Eskom estimated that demand side management, where consumers improve efficiency of usage and avoid waste, such as using energy-saver lamps instead of the traditional incandescent light bulbs should save 3 000MW during peak hours by 2012. However, Eskom also estimated a couple of years ago that electricity supply would be extremely tight in 2013 and 2014 until sufficient base load supply [from Medupi] came in, with economic growth severely constrained.

The bottom line is that Eskom’s current projections showed it would struggle to consistently meet demand for electricity if the economy ran at the previous Accelerated and Shared Growth Initiative for South Africa (Asgisa) target of sustained growth of 6 percent to 2014 [and beyond].

The National Development Plan (NDP) aims “to almost treble the size of the economy by 2030, so that 11 million more work opportunities are created”. A persistent economic growth rate of 6.25 percent is needed to achieve this, and so engender sustainable, significant net employment creation.

In other words, it is not enough just to create jobs, the rate of job creation needs to exceed both that of the labour force growth rate [the number of new work seekers entering the labour force] and the number of individuals’ losing their employment. In addition, the employment created needs to be high quality, permanent jobs in order to make inroads into the high level of unemployment.

The markets are concerned that insufficient electricity [to meet demand] will negatively impact the already beleaguered mining sector, and in the longer term result in South Africa missing the next commodity boom, after having missed the last two.

Eskom’s announcement of cuts in electricity supply come at the start of the strike season, with teachers planning an unprotected strike by SA Democratic Teachers Union, which will further set back education and skills improvement, which is also in direct contrast to the NDP.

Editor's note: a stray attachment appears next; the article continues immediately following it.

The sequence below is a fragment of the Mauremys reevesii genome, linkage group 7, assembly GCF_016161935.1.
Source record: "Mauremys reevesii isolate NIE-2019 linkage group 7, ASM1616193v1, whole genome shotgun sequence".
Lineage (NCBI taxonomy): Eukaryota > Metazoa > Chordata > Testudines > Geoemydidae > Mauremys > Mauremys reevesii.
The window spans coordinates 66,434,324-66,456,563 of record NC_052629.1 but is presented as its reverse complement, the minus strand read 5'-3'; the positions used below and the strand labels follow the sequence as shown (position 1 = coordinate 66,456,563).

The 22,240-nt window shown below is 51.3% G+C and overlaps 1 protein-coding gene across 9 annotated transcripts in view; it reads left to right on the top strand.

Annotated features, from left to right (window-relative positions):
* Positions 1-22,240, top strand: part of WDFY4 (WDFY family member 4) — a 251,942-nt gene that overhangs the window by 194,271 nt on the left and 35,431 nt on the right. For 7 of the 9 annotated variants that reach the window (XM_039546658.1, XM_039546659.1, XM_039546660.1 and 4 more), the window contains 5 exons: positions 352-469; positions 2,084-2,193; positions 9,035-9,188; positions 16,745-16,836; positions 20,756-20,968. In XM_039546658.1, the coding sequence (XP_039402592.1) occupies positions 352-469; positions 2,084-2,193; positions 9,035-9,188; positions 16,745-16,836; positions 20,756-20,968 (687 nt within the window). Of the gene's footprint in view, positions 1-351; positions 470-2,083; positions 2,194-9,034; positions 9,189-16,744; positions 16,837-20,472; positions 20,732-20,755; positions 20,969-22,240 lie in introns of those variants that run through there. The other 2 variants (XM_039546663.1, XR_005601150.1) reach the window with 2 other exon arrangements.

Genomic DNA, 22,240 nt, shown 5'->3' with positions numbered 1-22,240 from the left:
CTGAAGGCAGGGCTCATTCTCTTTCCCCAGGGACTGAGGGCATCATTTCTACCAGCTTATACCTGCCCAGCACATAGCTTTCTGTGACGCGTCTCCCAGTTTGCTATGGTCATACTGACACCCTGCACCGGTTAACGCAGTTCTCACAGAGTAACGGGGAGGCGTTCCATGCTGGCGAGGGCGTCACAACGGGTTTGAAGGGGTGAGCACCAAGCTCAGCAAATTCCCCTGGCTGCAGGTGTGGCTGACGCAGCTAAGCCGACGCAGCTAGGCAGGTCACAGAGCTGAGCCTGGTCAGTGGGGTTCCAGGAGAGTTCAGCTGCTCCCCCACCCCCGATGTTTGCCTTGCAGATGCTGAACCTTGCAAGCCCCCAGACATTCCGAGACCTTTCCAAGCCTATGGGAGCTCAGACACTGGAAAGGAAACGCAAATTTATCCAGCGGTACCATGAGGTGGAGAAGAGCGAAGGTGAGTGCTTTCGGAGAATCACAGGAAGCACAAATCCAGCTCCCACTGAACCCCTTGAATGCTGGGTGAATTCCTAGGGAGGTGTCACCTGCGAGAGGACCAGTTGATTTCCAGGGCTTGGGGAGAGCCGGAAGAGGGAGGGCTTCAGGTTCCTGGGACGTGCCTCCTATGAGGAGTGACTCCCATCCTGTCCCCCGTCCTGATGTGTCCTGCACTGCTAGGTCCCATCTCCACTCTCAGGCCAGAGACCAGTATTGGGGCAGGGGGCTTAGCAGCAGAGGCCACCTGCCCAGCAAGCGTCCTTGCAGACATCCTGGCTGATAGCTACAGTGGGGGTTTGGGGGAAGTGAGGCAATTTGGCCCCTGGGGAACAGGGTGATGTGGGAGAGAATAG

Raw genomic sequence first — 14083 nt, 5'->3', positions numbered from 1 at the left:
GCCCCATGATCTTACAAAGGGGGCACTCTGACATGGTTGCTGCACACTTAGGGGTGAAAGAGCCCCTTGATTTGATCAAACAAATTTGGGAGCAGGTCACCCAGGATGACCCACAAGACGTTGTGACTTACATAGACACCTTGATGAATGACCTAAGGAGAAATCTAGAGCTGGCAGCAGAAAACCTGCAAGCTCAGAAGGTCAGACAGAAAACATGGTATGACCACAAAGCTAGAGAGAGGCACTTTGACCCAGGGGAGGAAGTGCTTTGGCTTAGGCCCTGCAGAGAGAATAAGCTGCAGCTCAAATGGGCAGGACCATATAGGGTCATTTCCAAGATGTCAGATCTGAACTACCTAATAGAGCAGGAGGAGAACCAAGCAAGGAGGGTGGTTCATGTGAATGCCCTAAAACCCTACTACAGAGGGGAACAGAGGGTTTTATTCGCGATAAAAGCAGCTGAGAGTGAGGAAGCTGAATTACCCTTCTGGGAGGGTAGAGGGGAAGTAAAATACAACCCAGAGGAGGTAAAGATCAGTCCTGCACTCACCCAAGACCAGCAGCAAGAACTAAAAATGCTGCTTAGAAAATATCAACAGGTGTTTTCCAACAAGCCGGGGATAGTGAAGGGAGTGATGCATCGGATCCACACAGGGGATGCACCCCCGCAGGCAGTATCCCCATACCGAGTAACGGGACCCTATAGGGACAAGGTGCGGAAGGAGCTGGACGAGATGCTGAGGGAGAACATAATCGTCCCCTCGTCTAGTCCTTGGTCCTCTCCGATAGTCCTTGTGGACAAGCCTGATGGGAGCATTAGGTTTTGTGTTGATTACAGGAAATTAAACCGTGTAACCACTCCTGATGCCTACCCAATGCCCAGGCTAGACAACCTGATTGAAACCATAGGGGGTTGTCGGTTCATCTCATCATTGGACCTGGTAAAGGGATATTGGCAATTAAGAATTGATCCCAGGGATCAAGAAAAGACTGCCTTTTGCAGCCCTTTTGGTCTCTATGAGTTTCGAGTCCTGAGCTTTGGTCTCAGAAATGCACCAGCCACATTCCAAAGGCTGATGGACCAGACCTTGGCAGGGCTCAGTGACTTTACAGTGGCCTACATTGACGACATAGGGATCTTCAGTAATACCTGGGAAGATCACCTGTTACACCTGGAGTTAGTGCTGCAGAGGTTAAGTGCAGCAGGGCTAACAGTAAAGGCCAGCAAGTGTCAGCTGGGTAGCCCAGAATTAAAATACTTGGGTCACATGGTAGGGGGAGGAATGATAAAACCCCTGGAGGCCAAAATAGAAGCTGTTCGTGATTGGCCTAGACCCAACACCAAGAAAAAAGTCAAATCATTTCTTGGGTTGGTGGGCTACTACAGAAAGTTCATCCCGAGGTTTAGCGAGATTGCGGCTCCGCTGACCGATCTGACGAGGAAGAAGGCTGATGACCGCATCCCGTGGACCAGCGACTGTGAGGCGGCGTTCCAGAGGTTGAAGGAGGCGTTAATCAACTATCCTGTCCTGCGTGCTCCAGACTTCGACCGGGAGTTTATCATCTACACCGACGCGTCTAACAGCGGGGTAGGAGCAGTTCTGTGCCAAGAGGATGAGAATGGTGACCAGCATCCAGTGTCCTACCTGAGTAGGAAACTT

Indeed, the central tenet of the government’s NDP is to eliminate poverty by 2030, as such the complete transformation of the education system to one of world-class quality is vital. The NDP aims to “reduce the proportion of households with a monthly income below R419 per person [in 2009 prices] from 39 percent to zero”.

The UCT Unilever Institute’s Majority Report 2012 shows that the number one aspiration of adults living in households earning less than R5 000 a month is to get a job.

With the report estimating that 21 million adults live on less than R5 000 a month, and account for 65 percent of all households, it is clear that South Africans want more employment, not more state welfare. Indeed, most South Africans want better education so they can get employed.

While 21 million impoverished adults may seem a very high number to some, given the total population is 50 million, South Africa only has 6 million taxpayers, and less than a million individuals who earn more than R600 000 a year. Consequently, South Africa has a very high degree of income inequality.

The only sustainable solution is to achieve rapid economic growth via a complete turnaround in the education system that is sustained long-term economic growth that reduces unemployment to the point where poverty is eliminated.

And persistent electricity supply to meet the demand of an economy experiencing accelerated growth [above 6 percent] is vital.